"[S]ome contract personnel were required to work additional days, partly due to the need for intensive in-service training," the department said in a written response to questions.

"Through Government oversight, contract adjustments, and Aegis' adherence to contract requirements, the number of hours and days the guards worked were limited to contract requirements, and the Department maintained its primary objective of ensuring the safety and security of the Embassy," the department said.

The State Department denied that it sought the removal of any contract workers for raising concerns and said individuals had been removed "for other reasons."

A senior State Department official testified last month that after the killings in Benghazi the government sent teams to assess security at 19 posts in 13 countries. The department later told POGO that the teams were not sent to the embassy in Kabul.

"[D]ue to its location in a non-permissive environment," the department said, security was already heightened there and "it was determined that the inter-agency assessment teams would be best utilized at other locations."

Brooke Sammon, a spokeswoman for Sen. Marco Rubio (R-Fla.), who is a member of the Senate Foreign Relations Committee, said that in the wake of the attacks on U.S. diplomatic facilities last September, "it is essential that the State Department review the security of all posts overseas, particularly those we know are in dangerous parts of the world."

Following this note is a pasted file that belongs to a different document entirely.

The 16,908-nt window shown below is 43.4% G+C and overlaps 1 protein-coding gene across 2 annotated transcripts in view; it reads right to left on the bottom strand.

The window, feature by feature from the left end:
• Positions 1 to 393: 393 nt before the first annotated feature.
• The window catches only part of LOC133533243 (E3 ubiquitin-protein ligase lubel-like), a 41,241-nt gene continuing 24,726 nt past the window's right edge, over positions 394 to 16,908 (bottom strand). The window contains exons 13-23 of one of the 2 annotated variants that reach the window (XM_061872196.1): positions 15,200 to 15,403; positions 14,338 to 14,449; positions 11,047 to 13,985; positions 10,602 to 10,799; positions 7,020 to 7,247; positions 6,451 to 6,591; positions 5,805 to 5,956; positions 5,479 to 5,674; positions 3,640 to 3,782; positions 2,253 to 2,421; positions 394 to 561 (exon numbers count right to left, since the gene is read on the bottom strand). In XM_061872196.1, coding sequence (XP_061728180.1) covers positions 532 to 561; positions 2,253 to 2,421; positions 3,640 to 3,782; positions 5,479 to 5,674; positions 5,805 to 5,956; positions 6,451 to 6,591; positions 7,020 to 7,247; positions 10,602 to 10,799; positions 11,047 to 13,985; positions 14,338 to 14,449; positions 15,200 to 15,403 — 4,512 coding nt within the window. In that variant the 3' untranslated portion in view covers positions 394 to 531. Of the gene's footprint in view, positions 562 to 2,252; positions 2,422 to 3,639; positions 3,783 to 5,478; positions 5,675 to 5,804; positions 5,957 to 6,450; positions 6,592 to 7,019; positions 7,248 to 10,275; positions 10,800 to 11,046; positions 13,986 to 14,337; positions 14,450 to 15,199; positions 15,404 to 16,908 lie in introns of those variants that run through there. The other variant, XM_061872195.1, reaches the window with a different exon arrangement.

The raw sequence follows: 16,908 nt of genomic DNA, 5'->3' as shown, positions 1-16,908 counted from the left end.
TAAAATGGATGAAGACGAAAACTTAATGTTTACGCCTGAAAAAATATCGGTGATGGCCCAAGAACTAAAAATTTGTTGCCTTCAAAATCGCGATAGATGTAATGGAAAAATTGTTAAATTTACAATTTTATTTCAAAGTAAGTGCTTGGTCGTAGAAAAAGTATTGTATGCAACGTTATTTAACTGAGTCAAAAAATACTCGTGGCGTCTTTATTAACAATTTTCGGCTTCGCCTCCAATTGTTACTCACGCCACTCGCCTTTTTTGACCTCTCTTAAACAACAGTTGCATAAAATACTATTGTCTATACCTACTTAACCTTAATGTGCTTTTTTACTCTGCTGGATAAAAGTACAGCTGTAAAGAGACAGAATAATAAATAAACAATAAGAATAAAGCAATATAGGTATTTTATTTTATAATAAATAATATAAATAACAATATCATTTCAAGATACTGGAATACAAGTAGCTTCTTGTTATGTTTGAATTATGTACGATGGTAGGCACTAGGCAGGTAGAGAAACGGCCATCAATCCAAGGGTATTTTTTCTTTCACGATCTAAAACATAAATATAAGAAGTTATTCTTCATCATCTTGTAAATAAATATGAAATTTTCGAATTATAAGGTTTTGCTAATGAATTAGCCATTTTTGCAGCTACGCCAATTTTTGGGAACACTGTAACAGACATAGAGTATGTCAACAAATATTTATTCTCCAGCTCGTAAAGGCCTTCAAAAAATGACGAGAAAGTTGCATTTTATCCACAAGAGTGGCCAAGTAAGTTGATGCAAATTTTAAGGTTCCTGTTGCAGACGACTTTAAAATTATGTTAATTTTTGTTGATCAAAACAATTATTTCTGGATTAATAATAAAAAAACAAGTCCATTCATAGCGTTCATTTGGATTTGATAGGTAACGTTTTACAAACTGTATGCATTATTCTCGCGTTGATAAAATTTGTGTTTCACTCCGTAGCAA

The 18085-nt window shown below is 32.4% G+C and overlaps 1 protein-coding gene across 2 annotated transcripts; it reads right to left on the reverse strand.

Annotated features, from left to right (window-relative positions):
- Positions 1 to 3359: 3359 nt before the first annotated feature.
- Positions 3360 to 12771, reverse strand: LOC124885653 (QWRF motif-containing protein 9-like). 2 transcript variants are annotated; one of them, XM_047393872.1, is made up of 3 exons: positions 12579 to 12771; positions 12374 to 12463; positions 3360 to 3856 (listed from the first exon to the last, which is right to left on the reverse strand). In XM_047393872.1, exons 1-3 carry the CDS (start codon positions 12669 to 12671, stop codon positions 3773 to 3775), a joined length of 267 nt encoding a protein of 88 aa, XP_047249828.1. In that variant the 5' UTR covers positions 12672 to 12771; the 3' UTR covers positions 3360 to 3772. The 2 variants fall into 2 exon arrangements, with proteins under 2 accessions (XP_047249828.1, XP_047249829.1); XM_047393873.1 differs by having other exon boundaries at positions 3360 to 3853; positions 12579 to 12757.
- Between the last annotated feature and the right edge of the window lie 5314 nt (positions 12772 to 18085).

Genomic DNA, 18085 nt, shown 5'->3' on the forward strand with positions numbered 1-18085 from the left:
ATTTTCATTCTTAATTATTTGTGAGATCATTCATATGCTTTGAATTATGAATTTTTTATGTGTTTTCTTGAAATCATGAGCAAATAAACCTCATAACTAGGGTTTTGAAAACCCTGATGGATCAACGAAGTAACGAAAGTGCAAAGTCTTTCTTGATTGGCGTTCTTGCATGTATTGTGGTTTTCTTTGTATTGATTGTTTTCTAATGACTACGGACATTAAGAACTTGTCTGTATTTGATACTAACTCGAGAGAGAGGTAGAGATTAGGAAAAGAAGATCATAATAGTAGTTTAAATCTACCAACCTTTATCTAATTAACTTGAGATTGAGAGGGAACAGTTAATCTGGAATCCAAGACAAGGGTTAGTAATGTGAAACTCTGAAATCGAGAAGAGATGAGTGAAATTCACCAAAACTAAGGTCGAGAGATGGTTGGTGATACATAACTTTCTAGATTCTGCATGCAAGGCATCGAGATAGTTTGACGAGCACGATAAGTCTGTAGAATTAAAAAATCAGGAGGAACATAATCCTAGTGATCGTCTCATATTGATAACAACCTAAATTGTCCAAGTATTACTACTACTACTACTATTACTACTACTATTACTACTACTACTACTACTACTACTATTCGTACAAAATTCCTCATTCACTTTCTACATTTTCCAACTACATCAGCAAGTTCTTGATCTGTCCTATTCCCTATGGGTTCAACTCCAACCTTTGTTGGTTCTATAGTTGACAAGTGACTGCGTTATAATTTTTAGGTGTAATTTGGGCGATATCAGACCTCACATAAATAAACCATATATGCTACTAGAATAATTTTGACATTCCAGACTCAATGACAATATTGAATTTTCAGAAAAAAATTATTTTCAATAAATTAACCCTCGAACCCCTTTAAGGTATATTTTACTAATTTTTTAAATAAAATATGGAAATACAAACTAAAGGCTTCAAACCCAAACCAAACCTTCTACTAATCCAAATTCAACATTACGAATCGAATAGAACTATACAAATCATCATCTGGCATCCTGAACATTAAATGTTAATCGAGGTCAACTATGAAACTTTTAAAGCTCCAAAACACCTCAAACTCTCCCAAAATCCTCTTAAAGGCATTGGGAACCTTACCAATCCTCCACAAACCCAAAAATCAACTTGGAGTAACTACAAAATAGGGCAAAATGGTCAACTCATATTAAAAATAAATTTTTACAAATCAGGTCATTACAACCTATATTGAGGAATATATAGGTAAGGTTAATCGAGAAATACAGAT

ADEK BERRY/AFP/Getty Images

Argument

Obama's Moment of Truth on Iran

Congratulations, Mr. President. Now it's time to make good on your promise to engage Iran.

As Barack Obama begins his second term as president, the United States faces a moment of truth in its slow-burning conflict with Iran. Fortunately, re-elected presidents have a unique mandate to pursue game-changing policies -- and Obama has a particular opportunity to reverse America's failing strategy toward Iran.